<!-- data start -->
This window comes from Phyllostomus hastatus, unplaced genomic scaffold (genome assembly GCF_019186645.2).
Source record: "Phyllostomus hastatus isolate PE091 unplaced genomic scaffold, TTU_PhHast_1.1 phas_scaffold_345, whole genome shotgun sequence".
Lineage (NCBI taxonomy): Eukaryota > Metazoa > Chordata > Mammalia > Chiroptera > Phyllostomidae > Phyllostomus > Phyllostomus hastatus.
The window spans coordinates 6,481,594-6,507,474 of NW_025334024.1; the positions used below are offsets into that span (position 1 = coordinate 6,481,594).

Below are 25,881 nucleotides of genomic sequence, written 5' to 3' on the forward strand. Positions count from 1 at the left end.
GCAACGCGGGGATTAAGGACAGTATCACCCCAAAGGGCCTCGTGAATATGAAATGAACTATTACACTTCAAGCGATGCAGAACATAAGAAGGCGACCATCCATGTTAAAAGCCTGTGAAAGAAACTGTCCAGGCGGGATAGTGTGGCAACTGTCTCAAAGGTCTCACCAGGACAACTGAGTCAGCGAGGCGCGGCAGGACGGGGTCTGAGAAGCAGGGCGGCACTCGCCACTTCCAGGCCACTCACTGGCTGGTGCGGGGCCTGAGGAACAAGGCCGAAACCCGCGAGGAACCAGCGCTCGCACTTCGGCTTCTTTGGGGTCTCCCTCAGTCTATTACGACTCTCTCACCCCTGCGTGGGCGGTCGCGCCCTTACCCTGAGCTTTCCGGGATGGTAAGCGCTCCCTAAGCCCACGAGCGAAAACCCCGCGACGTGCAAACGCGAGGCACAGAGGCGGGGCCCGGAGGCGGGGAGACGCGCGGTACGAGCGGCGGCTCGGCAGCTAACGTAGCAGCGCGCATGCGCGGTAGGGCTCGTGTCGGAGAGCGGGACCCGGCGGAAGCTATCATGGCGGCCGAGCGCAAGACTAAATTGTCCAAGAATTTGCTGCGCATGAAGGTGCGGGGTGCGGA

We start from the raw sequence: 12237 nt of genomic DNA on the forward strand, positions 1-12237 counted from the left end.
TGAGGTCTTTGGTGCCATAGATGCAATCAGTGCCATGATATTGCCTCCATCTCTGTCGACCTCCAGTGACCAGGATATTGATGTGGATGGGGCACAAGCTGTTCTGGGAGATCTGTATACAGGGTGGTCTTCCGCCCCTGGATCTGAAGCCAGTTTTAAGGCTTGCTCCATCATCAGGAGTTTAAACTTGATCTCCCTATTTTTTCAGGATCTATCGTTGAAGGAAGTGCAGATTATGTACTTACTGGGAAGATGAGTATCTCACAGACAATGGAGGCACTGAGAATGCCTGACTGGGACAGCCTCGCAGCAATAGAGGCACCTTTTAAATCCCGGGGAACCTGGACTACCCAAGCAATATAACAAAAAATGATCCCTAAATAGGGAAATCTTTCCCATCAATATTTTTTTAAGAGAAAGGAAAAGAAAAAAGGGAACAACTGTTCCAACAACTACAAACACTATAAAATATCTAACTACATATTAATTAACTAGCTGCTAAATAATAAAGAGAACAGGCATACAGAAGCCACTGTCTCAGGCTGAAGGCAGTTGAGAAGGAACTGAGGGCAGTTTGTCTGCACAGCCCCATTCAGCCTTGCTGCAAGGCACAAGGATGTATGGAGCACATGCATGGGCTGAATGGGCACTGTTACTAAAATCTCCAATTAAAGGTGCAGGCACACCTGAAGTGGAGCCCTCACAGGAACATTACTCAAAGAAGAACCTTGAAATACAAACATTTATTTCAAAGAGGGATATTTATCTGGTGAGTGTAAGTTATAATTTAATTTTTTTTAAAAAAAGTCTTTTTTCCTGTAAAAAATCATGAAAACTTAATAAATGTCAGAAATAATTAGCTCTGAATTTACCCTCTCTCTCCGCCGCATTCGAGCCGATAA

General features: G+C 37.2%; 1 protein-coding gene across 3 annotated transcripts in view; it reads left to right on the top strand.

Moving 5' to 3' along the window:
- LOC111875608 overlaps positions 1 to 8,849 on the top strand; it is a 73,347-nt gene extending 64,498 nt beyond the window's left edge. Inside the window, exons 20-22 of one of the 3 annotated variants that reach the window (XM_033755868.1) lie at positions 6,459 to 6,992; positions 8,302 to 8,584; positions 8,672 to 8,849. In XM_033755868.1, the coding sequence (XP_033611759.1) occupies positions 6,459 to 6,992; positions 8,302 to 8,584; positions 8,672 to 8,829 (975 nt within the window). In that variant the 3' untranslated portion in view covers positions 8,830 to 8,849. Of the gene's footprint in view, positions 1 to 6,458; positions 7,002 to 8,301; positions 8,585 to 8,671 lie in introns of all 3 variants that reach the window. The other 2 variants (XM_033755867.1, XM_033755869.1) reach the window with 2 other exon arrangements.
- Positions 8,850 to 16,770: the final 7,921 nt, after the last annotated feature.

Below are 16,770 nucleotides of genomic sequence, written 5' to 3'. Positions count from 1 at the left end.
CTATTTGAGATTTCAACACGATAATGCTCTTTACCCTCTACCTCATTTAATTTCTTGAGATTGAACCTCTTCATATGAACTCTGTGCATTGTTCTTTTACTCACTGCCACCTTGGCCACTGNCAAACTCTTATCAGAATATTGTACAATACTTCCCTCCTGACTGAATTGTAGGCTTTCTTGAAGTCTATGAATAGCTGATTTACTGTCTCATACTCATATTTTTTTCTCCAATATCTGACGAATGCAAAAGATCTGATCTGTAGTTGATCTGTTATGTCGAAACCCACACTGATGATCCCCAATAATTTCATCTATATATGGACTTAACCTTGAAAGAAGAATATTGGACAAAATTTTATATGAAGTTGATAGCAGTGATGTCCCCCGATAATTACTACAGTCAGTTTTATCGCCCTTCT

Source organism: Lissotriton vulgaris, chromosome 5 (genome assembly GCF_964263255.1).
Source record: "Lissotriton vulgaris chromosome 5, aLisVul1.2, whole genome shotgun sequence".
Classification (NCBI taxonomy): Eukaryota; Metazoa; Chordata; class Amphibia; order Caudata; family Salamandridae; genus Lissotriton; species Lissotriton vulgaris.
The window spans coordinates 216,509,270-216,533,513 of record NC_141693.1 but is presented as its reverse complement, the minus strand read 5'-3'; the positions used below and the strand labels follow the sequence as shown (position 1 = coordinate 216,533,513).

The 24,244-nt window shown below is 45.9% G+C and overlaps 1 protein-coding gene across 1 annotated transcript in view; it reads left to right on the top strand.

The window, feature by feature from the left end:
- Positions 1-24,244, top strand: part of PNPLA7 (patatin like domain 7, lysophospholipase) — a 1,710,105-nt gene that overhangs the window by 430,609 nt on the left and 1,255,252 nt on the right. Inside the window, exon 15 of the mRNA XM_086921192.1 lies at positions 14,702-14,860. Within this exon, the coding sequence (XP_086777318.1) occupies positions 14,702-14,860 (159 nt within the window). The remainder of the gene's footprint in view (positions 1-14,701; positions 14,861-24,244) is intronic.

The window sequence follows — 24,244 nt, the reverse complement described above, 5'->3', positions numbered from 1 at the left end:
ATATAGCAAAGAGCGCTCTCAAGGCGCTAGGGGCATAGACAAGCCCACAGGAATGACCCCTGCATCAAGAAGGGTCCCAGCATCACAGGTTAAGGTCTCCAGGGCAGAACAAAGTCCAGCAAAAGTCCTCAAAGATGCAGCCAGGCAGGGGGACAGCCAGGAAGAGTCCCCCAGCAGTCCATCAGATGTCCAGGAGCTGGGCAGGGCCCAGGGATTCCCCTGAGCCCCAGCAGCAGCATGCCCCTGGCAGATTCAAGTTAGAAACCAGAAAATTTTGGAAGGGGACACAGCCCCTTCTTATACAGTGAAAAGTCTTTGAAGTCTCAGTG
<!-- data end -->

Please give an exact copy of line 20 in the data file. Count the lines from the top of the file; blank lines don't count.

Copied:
The window, feature by feature from the left end: